Why on earth though would you spend 100 a month on a phone…thats huge.
Oh and don’t spend 25 hundred on furniture…you are moving out for the first time for goodness sake…thrift stores, garage sales, craigslist etc.

Lizzie asks…

When you moved into your first house, what items did you not even think to get in advance until you needed it?

I’m moving into a house after being in an efficiency apartment for nearly 3 years. It was left to me in my fathers will (I’m 21), and I will be moving in on June 15th. I have a lot of the essentials furniture wise , but is there anything you used in a house that you never even thought of while living in an apartment? I only ask because when I went into the house with a friend for the first time, she pointed out a stain on the kitchen floor that I’d have to cover with a mat. Honestly, I never would have thought to even buy a mat, so it lead me to being curious about other house-essential items that recently apartment dwelling people would miss. I’m just looking for ideas. If it helps, it’s a 3-bedroom, 1 bathroom house with decent sized living room, dining room and kitchen. Wooden floors, and a pretty big garden area out back. Thanks for reading my nonsense.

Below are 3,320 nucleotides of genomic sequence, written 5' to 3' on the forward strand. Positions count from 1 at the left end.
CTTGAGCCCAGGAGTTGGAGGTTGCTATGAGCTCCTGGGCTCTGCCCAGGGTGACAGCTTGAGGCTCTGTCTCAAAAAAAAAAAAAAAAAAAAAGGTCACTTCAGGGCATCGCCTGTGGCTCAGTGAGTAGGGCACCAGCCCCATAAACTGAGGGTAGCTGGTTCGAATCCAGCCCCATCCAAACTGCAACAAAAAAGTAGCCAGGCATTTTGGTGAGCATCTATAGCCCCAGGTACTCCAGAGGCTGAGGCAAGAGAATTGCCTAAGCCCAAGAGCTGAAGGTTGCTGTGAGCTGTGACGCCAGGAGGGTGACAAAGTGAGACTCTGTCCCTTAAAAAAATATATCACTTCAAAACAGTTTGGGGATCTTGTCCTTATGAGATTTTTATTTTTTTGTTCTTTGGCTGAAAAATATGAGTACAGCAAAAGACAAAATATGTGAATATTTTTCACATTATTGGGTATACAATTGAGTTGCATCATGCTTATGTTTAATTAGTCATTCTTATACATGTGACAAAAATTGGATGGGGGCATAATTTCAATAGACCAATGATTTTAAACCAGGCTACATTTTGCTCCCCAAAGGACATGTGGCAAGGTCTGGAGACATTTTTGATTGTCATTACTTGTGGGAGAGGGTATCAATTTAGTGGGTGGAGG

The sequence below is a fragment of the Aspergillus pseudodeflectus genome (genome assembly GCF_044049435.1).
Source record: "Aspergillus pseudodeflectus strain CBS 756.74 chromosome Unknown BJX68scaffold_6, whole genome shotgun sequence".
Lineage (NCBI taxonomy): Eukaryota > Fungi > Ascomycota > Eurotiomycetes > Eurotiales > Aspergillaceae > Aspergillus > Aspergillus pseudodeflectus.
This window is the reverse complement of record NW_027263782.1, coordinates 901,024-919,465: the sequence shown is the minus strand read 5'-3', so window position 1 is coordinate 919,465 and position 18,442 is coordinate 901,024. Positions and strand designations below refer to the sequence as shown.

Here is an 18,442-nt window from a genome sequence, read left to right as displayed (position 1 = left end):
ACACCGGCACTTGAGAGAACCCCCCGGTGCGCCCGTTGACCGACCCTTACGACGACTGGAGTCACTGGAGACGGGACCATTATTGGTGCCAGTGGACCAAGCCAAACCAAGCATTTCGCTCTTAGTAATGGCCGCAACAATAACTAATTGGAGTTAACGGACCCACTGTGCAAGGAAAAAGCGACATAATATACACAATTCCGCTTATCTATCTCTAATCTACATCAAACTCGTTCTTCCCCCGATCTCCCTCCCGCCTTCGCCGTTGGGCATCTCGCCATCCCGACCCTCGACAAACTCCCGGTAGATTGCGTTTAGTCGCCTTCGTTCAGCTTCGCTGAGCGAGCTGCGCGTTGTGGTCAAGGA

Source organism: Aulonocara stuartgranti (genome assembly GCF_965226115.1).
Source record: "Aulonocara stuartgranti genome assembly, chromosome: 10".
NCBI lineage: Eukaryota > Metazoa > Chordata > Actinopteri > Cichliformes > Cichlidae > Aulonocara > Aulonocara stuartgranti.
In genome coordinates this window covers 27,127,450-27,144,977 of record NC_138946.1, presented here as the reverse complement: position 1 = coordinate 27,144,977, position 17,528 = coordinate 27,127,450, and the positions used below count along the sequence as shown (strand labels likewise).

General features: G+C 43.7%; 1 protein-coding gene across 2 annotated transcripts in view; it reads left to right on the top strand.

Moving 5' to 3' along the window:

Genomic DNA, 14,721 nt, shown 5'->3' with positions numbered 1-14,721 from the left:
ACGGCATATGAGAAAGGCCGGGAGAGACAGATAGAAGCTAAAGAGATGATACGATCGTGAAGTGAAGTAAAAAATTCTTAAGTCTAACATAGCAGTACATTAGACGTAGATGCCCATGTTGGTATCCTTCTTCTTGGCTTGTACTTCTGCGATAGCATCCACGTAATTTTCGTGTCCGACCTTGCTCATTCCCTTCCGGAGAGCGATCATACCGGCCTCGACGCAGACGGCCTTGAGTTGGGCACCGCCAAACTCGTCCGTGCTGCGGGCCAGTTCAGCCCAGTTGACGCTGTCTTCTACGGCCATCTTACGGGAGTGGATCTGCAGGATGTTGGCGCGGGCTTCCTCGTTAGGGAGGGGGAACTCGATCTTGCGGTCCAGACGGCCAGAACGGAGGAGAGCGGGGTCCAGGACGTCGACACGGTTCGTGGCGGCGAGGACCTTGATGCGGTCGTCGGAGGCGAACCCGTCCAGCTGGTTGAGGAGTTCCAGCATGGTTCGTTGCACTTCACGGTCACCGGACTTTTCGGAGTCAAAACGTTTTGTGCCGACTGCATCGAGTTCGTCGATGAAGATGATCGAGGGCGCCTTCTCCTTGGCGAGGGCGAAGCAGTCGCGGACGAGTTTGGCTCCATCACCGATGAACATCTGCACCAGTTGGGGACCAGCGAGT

Administrator answers:

You need to find out if your neighborhood has an HOA or homeowner association. If so, you need to acquire the guidelines for your HOA, you will otherwise face heavy fines if your are found to be in violation of the guidelines. There is also a monthly or annual fee if your neighborhood is part of an HOA.

Sandy asks…

Efficiencies versus one-bedroom apartments?

I’m an older college student in the DC area. I don’t really want to do the roommate thing, so I’m trying to figure out which is better for someone like me: an efficiency or a one-bedroom.

I know the difference between an efficiency and a studio, even though the managment offices around here use the terms interchangably. The efficiencies around here are small, but for someone on a budget, I guess they will do.

I can get one for around $730 that covers rent and all utilities. Its one room, so that means less furniture to buy, which is good since I don’t have much money to begin with. I don’t entertain too much, since all I do is work and go to school. But when I do, its just a few people.

Now for the one bedroom: More furniture to buy and about 200 more sqft to play around with for about $800ish a month with utilities. Bigger kitchen and possibliy more closet/storage space.

I’m not too sure which to get. Is that extra $100/month worth it just for more space?

Administrator answers:

The $100 a month lets you close the door on your bedroom when friends come over. With an efficiency when your friends come over they are in your bedroom.

Other than that, it depends if you can afford the extra $100.